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Perez strategy surprises Pirelli

ESPNF1 Staff
March 28, 2011 « 'We'll close the gap, I have no doubts' - Hamilton | »
The Pirelli tyres were subject to a lot of interest in Melbourne © Sutton Images
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Pirelli motorsport director Paul Hembrey admitted he was surprised that rookie Sergio Perez was able to pull off a one stop strategy at the Australian Grand Prix.

The majority of drivers opted to make two stops, with some making three as they experienced a drop off in performance from the Pirelli tyres. But Perez originally finished seventh after only changing tyres once, although his Sauber team was later disqualified for a rear wing technical infringement. Despite lower than expected levels of degradation, Hembrey admitted that Pirelli itself had been surprised by Perez's strategy.

"We were all looking and saying 'He [Perez] has to stop, surely'. We actually thought the numbers were wrong and we had missed a stop," Hembrey is quoted by autohebdo.fr. "His driving style was a key factor, as well as his car. But I would be surprised if we see it again,"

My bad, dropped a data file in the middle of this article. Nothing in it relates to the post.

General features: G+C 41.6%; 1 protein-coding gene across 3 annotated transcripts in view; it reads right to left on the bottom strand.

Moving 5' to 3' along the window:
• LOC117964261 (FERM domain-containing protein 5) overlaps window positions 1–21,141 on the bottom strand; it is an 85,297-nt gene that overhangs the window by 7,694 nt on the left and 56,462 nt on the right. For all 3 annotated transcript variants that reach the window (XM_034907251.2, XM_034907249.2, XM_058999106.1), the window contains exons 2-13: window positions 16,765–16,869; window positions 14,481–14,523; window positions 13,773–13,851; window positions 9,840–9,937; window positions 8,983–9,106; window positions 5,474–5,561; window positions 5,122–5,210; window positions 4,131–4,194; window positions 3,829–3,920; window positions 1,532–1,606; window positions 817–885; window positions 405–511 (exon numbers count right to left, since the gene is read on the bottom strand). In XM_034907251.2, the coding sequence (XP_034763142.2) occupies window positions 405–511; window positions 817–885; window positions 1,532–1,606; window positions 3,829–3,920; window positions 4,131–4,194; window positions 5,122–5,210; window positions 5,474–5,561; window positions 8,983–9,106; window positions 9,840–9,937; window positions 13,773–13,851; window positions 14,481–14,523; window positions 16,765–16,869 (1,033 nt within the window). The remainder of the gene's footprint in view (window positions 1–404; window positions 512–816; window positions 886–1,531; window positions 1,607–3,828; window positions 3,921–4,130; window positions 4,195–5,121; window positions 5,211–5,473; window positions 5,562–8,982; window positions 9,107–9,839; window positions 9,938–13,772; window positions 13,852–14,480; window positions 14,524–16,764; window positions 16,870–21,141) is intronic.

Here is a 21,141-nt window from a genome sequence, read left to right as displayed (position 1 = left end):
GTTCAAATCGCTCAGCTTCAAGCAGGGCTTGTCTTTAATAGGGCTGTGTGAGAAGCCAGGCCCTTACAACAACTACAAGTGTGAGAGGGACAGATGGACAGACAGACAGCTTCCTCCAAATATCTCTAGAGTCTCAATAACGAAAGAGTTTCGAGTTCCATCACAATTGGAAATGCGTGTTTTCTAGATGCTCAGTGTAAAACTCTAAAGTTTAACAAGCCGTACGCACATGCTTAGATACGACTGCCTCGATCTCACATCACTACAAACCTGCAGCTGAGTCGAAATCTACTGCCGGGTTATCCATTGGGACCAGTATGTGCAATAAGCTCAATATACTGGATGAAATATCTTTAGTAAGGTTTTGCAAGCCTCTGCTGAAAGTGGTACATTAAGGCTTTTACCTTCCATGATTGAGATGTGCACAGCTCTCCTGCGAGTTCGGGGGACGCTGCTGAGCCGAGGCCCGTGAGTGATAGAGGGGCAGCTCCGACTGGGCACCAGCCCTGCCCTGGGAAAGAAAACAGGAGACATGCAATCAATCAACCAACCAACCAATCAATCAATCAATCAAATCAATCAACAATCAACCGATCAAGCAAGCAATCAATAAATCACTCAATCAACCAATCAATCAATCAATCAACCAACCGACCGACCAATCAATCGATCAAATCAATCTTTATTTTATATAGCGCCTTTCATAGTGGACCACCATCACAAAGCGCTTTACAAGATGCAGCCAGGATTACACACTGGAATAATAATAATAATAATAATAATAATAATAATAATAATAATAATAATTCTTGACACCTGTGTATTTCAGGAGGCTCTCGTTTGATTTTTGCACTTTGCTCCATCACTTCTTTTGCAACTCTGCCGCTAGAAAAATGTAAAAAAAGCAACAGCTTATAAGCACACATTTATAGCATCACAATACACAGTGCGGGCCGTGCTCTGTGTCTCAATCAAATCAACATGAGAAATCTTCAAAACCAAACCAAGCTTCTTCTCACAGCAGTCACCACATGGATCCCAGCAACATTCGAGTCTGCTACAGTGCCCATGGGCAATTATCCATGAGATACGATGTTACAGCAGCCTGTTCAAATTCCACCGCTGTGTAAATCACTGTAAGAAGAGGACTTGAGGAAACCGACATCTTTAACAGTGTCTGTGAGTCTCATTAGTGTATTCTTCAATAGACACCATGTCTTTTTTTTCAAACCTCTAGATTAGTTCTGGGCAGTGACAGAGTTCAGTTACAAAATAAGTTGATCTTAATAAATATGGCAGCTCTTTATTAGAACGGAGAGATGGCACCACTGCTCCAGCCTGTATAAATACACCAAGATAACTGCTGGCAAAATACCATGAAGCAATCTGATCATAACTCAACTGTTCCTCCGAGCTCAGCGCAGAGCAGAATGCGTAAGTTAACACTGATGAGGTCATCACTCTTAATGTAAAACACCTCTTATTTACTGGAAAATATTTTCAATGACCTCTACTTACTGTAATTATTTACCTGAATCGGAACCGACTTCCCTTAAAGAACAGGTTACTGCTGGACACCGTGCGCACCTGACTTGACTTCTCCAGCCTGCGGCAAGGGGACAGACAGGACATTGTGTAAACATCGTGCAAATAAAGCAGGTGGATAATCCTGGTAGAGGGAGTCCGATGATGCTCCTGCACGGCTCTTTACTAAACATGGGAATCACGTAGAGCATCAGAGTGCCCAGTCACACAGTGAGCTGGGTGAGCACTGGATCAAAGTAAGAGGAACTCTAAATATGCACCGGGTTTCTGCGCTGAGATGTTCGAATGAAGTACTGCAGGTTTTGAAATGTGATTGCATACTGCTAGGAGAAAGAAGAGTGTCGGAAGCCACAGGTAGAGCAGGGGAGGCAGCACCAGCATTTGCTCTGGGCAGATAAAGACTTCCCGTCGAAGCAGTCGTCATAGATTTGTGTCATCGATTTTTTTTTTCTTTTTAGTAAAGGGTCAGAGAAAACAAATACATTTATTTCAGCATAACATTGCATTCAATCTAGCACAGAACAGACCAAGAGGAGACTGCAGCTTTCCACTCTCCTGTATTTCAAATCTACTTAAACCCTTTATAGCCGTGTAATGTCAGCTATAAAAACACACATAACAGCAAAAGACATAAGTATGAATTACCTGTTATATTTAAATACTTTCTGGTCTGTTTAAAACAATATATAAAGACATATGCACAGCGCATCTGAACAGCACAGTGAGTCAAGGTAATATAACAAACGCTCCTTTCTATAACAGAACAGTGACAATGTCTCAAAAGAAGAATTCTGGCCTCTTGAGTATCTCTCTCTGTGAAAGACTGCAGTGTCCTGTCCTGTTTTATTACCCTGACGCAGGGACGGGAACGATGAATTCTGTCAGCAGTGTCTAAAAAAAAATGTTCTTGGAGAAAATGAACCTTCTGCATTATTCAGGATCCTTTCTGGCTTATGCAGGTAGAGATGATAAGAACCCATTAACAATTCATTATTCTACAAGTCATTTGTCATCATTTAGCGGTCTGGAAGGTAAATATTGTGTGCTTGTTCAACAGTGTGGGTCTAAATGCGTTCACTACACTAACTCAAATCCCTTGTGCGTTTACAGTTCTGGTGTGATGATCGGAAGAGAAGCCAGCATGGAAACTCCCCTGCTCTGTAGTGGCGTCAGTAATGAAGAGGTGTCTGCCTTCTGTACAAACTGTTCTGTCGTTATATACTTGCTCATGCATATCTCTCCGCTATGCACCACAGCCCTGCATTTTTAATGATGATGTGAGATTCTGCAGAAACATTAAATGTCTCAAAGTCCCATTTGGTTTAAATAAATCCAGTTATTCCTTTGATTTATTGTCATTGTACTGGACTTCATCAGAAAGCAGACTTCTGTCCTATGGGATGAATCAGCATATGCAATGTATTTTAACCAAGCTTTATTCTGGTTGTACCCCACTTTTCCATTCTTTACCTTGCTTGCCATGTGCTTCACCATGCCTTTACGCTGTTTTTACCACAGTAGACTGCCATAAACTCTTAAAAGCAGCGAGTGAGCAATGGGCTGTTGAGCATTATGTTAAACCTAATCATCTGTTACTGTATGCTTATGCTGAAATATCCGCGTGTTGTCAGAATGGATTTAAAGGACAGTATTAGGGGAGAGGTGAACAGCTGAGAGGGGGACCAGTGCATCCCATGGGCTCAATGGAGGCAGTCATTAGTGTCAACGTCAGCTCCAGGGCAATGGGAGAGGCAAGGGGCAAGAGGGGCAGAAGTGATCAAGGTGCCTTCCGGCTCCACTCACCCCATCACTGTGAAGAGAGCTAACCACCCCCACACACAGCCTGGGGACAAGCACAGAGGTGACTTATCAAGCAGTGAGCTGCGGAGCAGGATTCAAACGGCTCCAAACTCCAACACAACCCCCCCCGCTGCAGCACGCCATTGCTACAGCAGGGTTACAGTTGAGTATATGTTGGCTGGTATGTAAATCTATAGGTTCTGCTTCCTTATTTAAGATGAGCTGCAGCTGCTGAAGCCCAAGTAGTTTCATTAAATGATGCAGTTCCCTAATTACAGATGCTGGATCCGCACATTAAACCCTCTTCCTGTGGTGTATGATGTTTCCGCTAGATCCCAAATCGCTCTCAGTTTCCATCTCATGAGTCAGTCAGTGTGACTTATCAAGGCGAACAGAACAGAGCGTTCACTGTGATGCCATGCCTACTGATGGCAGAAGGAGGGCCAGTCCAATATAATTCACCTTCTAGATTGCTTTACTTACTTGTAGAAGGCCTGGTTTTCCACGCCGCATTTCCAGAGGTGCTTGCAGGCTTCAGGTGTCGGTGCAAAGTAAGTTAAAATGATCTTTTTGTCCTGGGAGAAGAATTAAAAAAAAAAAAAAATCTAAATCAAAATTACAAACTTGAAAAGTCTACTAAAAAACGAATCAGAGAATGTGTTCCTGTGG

Pirelli's former test driver Pedro de la Rosa agreed, telling La Sexta: "I can assure you that in Malaysia there will be 3 or 4 stops, just one I see as impossible."

Prior to the race weekend the teams had voiced their concerns over the rate of degradation and unpredictability of the new tyres, but the new compounds held up well, opening up the strategic possibilities. Hembrey said that the manufacturer had enjoyed a smooth weekend, and was pleased with its Formula One return.

"We had no issues whatsoever and the degradation was less than expected meaning that most drivers - including the top three - chose a two-stop strategy as we had predicted," Hembrey said. "We also saw a wide spread of strategies ranging from one stops to three, giving the teams the opportunity to think creatively about their race management. I'd like to thank all the teams and drivers for their support as we built up to our race debut and we hope that the action has rewarded their faith in us."

One criticism that did arise came from spectators, who had difficulty distinguishing between the hard and soft compounds. The soft compound was marked with yellow lettering, while the hard used silver, and Hembrey admitted that Pirelli might have to revisit its colour choices.

"With the yellow markings, I think, there was no problem, it could be seen," he told Auto Motor und Sport. "With the black tyre, I think the silver (markings) was a little more difficult. But if that's my biggest problem, I'm very satisfied."

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